@14- If all I cared about was finding coins I would adopt the most efficient means I could think up, like carrying a flashlight. But we humans entertain ourselves. I have shelves full of books about lies called "fiction."

I'll say again: the Galilean Dialogues are not works of science. Probably none of the classics of scientific literature are, including On the Origin of Species/Descent of Man/Voyage of the Beagle. Yet they are readable.

Blogger R Webfoot January 13, 2020 2:37 PM  

@10
"By the way, I'm sensitive to the idea that Galileo's work wasn't as influential when written as it is now. Contemporary pop-science may be pulling a con, tricking us into thinking the Dialogues meant more than they did."

The Dialogues weren't important, then or now. His physics research, however, was a precursor to Newtonian physics. Newton = Galileo + calculus.

Blogger S1AL January 13, 2020 2:38 PM  

Galileo's great contribution was being a broad polymath. He was an artist and a craftsman-engineer (he made his own lenses/telescopes), which is why he was the first one to be able to simultaneously

(1) Observe the surface of the moon in some detail
(2) Recognize the details for what they were *and draw them to demonstrate such*

He was also a talented and entertaining speaker, hence his pop-sci status in Renaissance Italy and elsewhere. Combined with being a rather notorious asshole, that made him some very powerful enemies who would later use both science and religion as an excuse for payback. The persecution was merely personal.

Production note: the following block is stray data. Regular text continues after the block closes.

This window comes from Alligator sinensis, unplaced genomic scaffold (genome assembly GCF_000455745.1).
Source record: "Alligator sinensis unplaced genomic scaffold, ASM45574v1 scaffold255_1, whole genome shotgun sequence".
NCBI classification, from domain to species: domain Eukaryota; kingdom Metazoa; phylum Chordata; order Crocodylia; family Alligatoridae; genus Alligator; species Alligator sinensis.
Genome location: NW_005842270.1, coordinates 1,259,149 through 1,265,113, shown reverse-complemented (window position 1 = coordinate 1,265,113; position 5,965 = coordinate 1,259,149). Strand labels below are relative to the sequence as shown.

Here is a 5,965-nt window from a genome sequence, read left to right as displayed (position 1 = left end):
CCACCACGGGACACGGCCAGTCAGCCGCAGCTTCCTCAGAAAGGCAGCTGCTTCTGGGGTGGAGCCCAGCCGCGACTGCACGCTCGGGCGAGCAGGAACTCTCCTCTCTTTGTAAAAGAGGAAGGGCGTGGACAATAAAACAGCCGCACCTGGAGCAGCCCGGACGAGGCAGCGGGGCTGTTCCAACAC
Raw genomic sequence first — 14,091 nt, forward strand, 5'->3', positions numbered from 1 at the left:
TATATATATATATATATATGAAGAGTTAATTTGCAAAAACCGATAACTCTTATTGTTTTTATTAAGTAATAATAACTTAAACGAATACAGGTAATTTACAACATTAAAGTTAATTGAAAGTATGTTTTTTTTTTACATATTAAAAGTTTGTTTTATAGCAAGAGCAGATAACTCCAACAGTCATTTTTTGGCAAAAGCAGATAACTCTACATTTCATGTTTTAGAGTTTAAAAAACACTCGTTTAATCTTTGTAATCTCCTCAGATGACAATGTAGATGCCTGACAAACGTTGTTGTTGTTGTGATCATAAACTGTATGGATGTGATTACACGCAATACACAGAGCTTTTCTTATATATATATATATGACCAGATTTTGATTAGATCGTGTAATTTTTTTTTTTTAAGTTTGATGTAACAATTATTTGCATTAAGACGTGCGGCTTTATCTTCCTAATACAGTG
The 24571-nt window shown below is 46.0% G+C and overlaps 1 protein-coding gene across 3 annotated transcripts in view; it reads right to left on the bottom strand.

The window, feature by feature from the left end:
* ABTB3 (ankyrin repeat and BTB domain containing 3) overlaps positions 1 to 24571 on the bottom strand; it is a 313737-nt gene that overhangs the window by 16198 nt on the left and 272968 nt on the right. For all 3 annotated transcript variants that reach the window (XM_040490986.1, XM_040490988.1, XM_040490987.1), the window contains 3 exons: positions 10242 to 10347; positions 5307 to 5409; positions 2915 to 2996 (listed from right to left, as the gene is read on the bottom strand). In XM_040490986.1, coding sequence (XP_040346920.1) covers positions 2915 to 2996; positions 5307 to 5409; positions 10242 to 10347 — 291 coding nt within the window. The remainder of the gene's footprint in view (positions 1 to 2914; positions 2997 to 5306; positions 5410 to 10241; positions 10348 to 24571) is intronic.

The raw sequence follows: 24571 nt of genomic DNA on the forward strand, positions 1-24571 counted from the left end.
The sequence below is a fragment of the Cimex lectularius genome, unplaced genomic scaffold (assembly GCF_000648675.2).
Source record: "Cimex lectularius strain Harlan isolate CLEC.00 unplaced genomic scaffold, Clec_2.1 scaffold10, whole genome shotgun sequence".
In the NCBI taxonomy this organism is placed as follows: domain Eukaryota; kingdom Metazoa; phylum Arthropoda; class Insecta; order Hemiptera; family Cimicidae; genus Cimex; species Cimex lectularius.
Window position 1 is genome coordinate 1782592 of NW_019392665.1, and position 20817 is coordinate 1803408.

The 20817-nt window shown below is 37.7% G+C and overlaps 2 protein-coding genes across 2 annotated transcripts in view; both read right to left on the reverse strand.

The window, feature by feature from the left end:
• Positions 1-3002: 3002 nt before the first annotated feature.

Perhaps there's more to the story, but accusations that Galileo was a Gamma - rather than merely being a jackass - appear unfounded.

Blogger Steve Samson January 13, 2020 2:46 PM  

As a complete layman it is news to me that there were more than half a dozen systems in contention: helio- and geo-centric are the only ones I have ever heard of, and that probably goes for most other laypeople as well.
I'm going to enjoy learning what a 'Tychonic geo-heliocentric system with diurnal rotation' might be, and silently curse Galileo while I do it.

Blogger Laramie Hirsch January 13, 2020 3:03 PM  

Some breakthroughs have been coming about in recent years that actually point to a geocentricly-oriented universe. Even Einstein had to admit he couldn't disprove geocentrism.

Shortly after the scientific documentary, The Principle, came out, the Flat Earth conspiracy train got started. Most geocentrists recognize the Flat Earth movement as a likely counter intelligence orchestration.